Collector - September 2016 - (Page 36)

CFPB Small Talk ACA Fall Forum speaker Robert Föehl explains what role the CFPB's SBREFA panel plays in the debt collection rulemaking process. the A lmost three years ago, the Consumer Financial Protection Bureau released a comprehensive Advance Notice of Proposed Rulemaking for the debt collection industry. Since then, industry participants have waited with baited breath to see these rules and determine how they will have to adjust their business practices. After many delays, the CFPB recently took a significant next step in the debt collection rulemaking process. On July 28, the CFPB held a field hearing in Sacramento, Calif., announcing the beginning of the Small Business Advocacy Review Panel process for the debt collection rulemaking. Robert Föehl, ACA International's vice president and general counsel, recently spoke with Collector about this next step in the rulemaking process and why it's so important. WHAT'S THE PURPOSE OF THE SMALL BUSINESS ADVOCACY REVIEW PANEL? Under the Small Business Regulatory Enforcement Fairness Act, covered agencies are required to convene a Small Business Advocacy Review Panel for rules that are expected to have a significant economic impact on a substantial number of small entities. The purpose of the panel is to obtain input from small businesses that are likely to be directly affected by a regulation under consideration. Currently, there are only three agencies that are required to convene a SBREFA panel as part of their rulemaking process: the Environmental Protection Agency, the Occupational Safety and Health Administration, and the Consumer Financial Protection Bureau. 36 HOW DOES THE PANEL WORK? Under the law, when a rule under development may have a significant economic impact on a substantial number of small entities, then the covered agency- here the CFPB-must convene a SBREFA panel. The panel consists of representatives from three different agencies: the CFPB, the Office of Management and Budget's Office of Information and Regulatory Affairs, and the Small Business Administration's (SBA's) Office of Advocacy. The panel meets with small entity representatives (SERs) who are selected to provide advice and recommendations on the CFPB's proposals under consideration. During this outreach meeting, small businesses provide the panel with important input, including potential compliance burdens and anticipated costs of the proposed regulations. At the meeting, the panel may ask the representatives to help identify other federal regulations that may overlap, duplicate or conflict with what the CFPB is considering for a proposed rule, as well as solicit advice regarding potential regulatory alternatives that would minimize any significant economic impacts of the proposed rule on small businesses while accomplishing the objectives of applicable statutes. The panel may also solicit feedback on how the proposals under consideration may impact the cost of credit for small entities and ways to minimize any such impact. In addition to participating in the outreach meeting, SERs are given the opportunity to submit written comments to provide further information on the proposals. The statute requires that the panel complete a report within 60 days of when it convenes that contains recommendations based on the outreach process. The CFPB publishes the SBREFA panel report with the proposed rule. HOW ARE PARTICIPANTS SELECTED? The CFPB, in consultation with SBA, selects and appoints individuals to represent categories of small entities likely to be subject to the requirements of a rule under development. Classification of small business status varies by industry and is tied to the SBA's size standards. Based on the size standard for collection agencies, only agencies that have less than $15 million in annual receipts would be considered "small" for SBREFA purposes. There are no formal limits to the number of SERs who can participate in a SBREFA panel meeting, but typically between 15-20 SERs are selected. [Editor's note: Details on the panel participants were not available at press time.] ACAINTERNATIONAL.ORG http://www.ACAINTERNATIONAL.ORG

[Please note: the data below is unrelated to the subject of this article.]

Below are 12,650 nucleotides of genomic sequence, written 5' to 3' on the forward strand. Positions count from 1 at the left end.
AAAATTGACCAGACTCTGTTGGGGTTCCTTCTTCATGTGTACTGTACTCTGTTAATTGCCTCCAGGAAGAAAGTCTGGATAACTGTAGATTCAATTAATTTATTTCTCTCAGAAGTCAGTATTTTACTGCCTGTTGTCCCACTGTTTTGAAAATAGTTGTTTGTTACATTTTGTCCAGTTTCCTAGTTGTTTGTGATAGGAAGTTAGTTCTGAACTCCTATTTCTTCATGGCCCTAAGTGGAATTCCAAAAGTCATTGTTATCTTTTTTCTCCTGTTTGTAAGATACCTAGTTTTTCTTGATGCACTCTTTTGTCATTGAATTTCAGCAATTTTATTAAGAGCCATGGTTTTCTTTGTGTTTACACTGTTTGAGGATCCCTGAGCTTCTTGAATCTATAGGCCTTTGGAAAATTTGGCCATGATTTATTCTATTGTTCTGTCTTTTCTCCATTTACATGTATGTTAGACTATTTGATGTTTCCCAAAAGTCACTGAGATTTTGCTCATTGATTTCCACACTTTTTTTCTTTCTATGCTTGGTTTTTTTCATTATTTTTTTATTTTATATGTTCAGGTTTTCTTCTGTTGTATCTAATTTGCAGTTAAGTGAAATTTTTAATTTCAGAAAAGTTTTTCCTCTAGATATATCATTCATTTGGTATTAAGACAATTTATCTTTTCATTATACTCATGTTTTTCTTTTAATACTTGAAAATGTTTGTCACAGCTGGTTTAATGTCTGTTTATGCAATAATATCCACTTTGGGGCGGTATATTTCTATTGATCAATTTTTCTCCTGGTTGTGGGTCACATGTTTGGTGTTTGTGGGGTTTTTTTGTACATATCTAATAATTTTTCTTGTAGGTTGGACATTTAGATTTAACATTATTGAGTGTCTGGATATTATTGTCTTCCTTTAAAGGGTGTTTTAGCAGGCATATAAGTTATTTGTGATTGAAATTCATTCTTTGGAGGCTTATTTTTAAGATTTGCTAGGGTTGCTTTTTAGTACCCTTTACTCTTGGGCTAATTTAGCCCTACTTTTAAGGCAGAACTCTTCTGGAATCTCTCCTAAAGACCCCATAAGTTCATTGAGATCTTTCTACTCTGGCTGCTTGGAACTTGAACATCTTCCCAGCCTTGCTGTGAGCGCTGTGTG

Table of Contents for the Digital Edition of Collector - September 2016

Industry News
Best Practices
Collection Tips
5 Ways to Get Electronic Payments Right
Making the Connection
Curious About Amicus Curiae?
Honor Roll
Small Talk
Know the Score
What Creditors Need to Know About the TCPA
ACA Industry Advancement Support Helps Secure Victory for Collection Industry in FDCPA Case
ACA SearchPoint
Last Word

Collector - September 2016